tree: 26144ad2157766281b26f7b1788574f311497c1b [path history] [tgz]
  1. CMakeLists.txt
  2. CODING.md
  3. CONTRIB.md
  4. ChangeLog
  5. LICENSE
  6. Makefile.in
  7. README.md
  8. buffer.cc
  9. client.cc
  10. cmake/
  11. cody.hh
  12. config.h.in
  13. config.m4
  14. configure
  15. configure.ac
  16. fatal.cc
  17. internal.hh
  18. netclient.cc
  19. netserver.cc
  20. packet.cc
  21. resolver.cc
  22. server.cc
libcody/README.md

libCODY: COmpiler DYnamism1

Copyright (C) 2020 Nathan Sidwell, nathan@acm.org

libCODY is an implementation of a communication protocol between compilers and build systems.

WARNING: This is preliminary software.

In addition to supporting C++modules, this may also support LTO requirements and could also deal with generated #include files and feed the compiler with prepruned include paths and whatnot. (The system calls involved in include searches can be quite expensive on some build infrastructures.)

  • Client and Server objects
  • Direct connection for in-process use
  • Testing with Joust (that means nothing to you, doesn't it!)

Problem Being Solved

The origin is in C++20 modules:

import foo;

At that import, the compiler needs2 to load up the compiled serialization of module foo. Where is that file? Does it even exist? Unless the build system already knows the dependency graph, this might be a completely unknown module. Now, the build system knows how to build things, but it might not have complete information about the dependencies. The ultimate source of dependencies is the source code being compiled, and specifying the same thing in multiple places is a recipe for build skew.

Hence, a protocol by which a compiler can query a build system. This was originally described in p1184r1:A Module Mapper. Along with a proof-of-concept hack in GNUmake, described in p1602:Make Me A Module. The current implementation has evolved and an update to p1184 will be forthcoming.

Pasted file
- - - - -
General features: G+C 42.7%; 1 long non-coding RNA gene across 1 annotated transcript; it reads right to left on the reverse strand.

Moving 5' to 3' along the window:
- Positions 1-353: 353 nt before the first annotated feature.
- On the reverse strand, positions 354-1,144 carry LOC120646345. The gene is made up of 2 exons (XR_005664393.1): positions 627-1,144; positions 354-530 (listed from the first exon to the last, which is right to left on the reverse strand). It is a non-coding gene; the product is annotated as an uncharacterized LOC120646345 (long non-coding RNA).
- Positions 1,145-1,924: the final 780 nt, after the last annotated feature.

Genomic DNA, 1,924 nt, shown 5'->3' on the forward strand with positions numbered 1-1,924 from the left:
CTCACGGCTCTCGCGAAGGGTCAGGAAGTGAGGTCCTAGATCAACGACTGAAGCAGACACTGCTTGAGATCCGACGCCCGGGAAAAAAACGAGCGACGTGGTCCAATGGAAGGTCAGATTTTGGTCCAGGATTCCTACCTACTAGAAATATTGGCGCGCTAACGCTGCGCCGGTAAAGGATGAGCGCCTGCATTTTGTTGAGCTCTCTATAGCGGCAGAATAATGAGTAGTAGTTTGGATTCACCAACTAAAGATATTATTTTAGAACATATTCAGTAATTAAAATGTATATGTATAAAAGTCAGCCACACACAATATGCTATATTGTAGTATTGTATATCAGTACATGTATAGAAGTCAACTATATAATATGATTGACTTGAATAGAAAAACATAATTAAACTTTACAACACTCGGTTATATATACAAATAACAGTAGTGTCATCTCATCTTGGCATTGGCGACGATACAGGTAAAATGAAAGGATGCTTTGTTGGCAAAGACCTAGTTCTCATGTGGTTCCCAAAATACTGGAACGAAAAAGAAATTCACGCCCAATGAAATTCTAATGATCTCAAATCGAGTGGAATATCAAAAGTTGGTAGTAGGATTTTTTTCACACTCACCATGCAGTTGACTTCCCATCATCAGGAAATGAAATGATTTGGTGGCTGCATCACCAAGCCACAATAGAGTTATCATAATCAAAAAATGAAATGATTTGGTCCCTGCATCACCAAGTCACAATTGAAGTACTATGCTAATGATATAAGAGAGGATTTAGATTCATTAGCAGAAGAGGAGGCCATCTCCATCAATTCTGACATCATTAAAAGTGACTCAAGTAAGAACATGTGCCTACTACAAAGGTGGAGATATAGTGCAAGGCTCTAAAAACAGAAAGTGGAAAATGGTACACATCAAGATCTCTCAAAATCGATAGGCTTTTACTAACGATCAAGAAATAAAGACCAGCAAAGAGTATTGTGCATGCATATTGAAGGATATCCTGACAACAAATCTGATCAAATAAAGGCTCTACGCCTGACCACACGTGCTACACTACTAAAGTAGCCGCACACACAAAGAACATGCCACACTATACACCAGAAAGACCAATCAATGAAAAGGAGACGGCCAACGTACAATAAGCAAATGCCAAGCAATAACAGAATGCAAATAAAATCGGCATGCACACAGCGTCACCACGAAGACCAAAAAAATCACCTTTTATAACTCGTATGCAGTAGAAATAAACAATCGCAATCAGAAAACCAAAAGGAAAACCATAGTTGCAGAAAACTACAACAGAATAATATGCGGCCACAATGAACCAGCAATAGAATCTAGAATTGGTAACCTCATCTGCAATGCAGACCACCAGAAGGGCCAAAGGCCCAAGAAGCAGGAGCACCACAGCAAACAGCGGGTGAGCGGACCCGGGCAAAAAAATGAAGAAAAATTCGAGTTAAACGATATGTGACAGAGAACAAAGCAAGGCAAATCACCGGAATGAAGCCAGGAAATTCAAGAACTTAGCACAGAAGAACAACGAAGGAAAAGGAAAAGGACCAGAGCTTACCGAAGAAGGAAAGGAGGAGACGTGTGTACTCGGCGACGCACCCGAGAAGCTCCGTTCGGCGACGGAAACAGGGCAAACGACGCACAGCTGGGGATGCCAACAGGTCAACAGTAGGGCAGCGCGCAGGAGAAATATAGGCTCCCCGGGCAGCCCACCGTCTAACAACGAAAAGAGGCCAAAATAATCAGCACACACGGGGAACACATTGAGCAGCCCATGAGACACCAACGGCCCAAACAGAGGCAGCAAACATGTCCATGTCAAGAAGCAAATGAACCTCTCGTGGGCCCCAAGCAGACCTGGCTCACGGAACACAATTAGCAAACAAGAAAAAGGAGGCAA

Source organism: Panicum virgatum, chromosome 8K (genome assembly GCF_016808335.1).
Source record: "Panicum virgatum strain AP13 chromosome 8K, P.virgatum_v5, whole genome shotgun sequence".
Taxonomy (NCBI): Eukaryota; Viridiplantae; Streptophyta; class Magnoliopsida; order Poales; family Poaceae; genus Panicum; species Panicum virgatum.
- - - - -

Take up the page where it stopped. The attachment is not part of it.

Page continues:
Packet Encoding

The protocol is turn-based. The compiler sends a block of one or more requests to the builder, then waits for a block of responses to all of those requests. If the builder needs to compile something to satisfy a request, there may be some time before the response. A builder may service multiple compilers concurrently, each as a separate connection.

When multiple requests are in a block, the responses are also in a block, and in corresponding order. The responses must not be commenced eagerly -- they must wait until the incoming block has ended (as mentioned above, it is turn-based). To do otherwise risks deadlock, as there is no requirement for a sending end of the communication to listen for incoming responses (or new requests) until it has completed sending its current block.

Every request has a response.

Requests and responses are user-readable text. It is not intended as a transmission medium to send large binary objects (such as compiled modules). It is presumed the builder and the compiler share a file system, for that kind of thing.3

Messages characters are encoded in UTF8.

Messages are a sequence of octets ending with a NEWLINE (0xa). The lines consist of a sequence of words, separated by WHITESPACE (0x20 or 0x9). Words themselves do not contain WHITESPACE. Lines consisting solely of WHITESPACE (or empty) are ignored.

To encode a block of multiple messages, non-final messages end with a single word of SEMICOLON (0x3b), immediately before the NEWLINE. Thus a serial connection can determine whether a block is complete without decoding the messages.

Words containing characters in the set [-+_/%.A-Za-z0-9] need not be quoted. Words containing characters outside that set should be quoted. A zero-length word may be achieved with ''

Quoted words begin and end with APOSTROPHE (x27). Within the quoted word, BACKSLASH (x5c) is used as an escape mechanism, with the following meanings:

  • \n - NEWLINE (0xa)
  • \t - TAB (0x9)
  • \' - APOSTROPHE (')
  • \\ - BACKSLASH (\)

Characters in the range [0x00, 0x20) and 0x7f are encoded with one or two lowercase hex characters. Octets in the range [0x80,0xff) are UTF8 encodings of unicode characters outside the traditional ASCII set and passed as such.

Decoding should be more relaxed. Unquoted words containing characters in the range [0x20,0xff] other than BACKSLASH or APOSTROPHE should be accepted. In a quoted sequence, \ followed by one or two lower case hex characters decode to that octet. Further, words can be constructed from a mixture of abutted quoted and unquoted sequences. For instance FOO' 'bar would decode to the word FOO bar.